A Caltech Library Service

Formation of waterfalls by intermittent burial of active faults

Malatesta, Luca C. and Lamb, Michael P. (2018) Formation of waterfalls by intermittent burial of active faults. Geological Society of America Bulletin, 130 (3-4). pp. 522-536. ISSN 0016-7606. doi:10.1130/B31743.1.

[img] PDF (Supplementary data) - Supplemental Material
See Usage Policy.


Use this Persistent URL to link to this item:


Waterfalls commonly exist near bounding faults of mountain ranges, where erosional bedrock catchments transition to depositional alluvial fans. We hypothesize that aggradation on alluvial fans can bury active faults, and that the faults accumulate slip in the subsurface to produce a bedrock scarp. Following entrenchment of the alluvial fan, the scarp can be exposed as a waterfall. To explore this hypothesis, we derived a geometric model for waterfall height that depends on alluvial fan length and the relative time scales of (1) tectonic uplift, (2) a forcing mechanism for cycles of fan aggradation and incision, and (3) a response of fan aggradation to changes in sediment flux. We find that the model is consistent with observations at Gower Gulch, Death Valley, California, where a man-made drainage capture event in 1941 caused rapid fan incision and exposed a waterfall at the canyon-fan transition. We also compared the model to 62 waterfalls in 18 catchments of the Death Valley area and found that at least 15 of the waterfalls are best explained by the fault-burial mechanism. Using field measurements of grain size and channel geometries, we show that the fault-burial mechanism can produce the observed waterfall heights, measuring 4−19 m, under a uniform climatic forcing scenario requiring variations of 20% in precipitation during the late Pleistocene. The fault-burial mechanism, through the creation of upstream propagating waterfalls, may allow catchment-fan systems to experience frequent cycles of enhanced erosion in catchments and deposition on fans that likely convolve tectonic and climatic signals.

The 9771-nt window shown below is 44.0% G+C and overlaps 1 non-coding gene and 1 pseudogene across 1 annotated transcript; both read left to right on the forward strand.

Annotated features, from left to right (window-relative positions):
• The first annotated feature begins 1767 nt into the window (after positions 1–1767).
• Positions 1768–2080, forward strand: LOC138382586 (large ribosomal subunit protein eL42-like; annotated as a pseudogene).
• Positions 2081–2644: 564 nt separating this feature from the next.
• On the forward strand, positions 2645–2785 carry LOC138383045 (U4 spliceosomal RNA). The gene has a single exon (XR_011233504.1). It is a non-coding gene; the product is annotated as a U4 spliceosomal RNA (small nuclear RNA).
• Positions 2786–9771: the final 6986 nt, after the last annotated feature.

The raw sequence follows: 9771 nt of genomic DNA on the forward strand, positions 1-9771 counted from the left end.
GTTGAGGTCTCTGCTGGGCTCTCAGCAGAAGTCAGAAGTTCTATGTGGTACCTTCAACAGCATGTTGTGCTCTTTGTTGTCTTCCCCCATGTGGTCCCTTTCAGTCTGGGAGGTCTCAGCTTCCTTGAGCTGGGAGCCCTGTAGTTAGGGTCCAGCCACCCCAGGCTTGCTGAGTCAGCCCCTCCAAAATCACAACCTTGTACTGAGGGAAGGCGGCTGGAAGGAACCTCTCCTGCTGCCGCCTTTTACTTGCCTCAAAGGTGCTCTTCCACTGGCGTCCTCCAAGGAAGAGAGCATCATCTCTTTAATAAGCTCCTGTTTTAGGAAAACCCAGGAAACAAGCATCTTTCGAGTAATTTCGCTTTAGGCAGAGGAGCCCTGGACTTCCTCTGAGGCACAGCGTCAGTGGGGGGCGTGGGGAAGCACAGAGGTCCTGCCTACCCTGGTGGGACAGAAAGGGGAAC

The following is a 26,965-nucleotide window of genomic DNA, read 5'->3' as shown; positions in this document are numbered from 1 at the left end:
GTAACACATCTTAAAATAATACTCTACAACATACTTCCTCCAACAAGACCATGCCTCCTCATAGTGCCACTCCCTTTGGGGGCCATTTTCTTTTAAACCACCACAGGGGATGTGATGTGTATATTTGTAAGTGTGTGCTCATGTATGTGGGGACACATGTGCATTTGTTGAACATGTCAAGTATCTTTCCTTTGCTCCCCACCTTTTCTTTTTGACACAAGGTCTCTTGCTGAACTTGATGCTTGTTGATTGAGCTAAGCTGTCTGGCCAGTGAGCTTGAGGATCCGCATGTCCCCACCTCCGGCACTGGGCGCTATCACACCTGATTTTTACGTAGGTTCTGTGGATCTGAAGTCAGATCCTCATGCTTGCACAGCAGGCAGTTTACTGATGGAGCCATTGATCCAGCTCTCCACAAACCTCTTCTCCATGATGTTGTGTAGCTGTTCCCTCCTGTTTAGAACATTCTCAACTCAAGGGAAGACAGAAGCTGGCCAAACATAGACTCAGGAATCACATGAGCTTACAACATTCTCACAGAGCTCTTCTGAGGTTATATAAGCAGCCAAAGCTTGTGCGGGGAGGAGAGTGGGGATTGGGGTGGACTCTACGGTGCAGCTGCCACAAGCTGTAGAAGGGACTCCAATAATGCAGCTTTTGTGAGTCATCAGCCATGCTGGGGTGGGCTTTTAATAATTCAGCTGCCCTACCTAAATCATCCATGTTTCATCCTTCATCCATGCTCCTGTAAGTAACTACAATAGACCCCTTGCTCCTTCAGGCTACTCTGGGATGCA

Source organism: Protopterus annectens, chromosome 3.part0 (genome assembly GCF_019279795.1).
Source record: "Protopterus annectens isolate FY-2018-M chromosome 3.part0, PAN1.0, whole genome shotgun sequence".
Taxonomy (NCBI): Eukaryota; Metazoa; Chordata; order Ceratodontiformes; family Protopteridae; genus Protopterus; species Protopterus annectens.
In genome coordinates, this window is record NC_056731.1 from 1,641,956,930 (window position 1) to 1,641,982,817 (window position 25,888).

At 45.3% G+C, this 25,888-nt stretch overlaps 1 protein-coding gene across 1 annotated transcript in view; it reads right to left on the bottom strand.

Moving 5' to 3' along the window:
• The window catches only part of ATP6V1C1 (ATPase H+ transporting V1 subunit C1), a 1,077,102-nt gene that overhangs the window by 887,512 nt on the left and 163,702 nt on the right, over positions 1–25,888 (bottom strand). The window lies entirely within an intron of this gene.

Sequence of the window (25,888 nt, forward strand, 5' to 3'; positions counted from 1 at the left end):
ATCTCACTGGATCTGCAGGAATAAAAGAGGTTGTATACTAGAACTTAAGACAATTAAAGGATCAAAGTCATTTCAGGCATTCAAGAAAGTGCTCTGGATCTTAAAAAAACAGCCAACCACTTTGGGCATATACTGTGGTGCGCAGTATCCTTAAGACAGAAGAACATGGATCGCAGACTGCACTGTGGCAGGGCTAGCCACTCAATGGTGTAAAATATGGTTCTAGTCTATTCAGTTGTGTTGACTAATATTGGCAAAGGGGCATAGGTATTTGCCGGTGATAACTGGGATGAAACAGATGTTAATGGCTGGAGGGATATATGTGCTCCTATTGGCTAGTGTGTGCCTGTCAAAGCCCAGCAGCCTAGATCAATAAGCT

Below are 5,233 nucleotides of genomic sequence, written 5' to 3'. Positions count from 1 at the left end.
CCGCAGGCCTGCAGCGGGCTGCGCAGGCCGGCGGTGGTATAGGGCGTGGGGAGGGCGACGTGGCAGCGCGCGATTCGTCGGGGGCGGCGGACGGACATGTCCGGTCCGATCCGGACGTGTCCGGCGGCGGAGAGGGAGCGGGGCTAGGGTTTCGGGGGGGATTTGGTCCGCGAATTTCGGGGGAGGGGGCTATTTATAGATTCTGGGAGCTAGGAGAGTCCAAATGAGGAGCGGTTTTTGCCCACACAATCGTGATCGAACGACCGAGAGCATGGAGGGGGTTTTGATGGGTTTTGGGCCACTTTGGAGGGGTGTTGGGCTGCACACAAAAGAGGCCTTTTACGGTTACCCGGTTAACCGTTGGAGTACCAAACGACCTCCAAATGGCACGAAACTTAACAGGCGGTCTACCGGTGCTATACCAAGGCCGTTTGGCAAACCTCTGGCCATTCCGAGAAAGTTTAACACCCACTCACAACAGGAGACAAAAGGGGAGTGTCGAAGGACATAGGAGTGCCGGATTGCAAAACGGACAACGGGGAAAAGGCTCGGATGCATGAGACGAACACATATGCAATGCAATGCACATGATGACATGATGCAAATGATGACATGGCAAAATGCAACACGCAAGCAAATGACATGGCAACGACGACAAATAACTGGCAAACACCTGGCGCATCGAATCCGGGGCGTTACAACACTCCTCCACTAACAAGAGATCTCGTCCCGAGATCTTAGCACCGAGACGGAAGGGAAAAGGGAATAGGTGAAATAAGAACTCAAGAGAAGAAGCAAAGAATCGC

Item Type:Article
Related URLs:
URLURL TypeDescription
Lamb, Michael P.0000-0002-5701-0504
Additional Information:© 2017 Geological Society of America. Manuscript Received 9 January 2017; Revised Manuscript Received 28 June 2017; Manuscript Accepted 11 August 2017; Published: October 10, 2017. We thank Austin Chadwick, Alistair Hayden, Marisa Palucis, and Victoria Stevens for support in the field, and Mitch D’Arcy and Roman DiBiase for fruitful discussions. We thank S. Boulton and an anonymous reviewer as well as Associate Editor Karl Wegmann for their helpful reviews. This work was supported by a Doc. Mobility Fellowship of the Swiss National Science Foundation (project number: P1SKP2 158716) to L.C. Malatesta; National Science Foundation grant 1147381 to M.P. Lamb; and acknowledgment is made to the Donors of the American Chemical Society Petroleum Research Fund for partial support of this research (grant 53204- ND8). Field work in the Death Valley National Park is registered as study DEVA-00409 with permit DEVA-2014-SCI-0040.
Funding AgencyGrant Number
Swiss National Science Foundation (SNSF)P1SKP2 158716
American Chemical Society Petroleum Research Fund53204-ND8
Issue or Number:3-4
Record Number:CaltechAUTHORS:20171031-160510919
Persistent URL:
Official Citation:Luca C. Malatesta, Michael P. Lamb; Formation of waterfalls by intermittent burial of active faults. GSA Bulletin ; 130 (3-4): 522–536. doi:
Usage Policy:No commercial reproduction, distribution, display or performance rights in this work are provided.
ID Code:82824
Deposited By: Tony Diaz
Deposited On:01 Nov 2017 16:06
Last Modified:15 Nov 2021 19:53

Repository Staff Only: item control page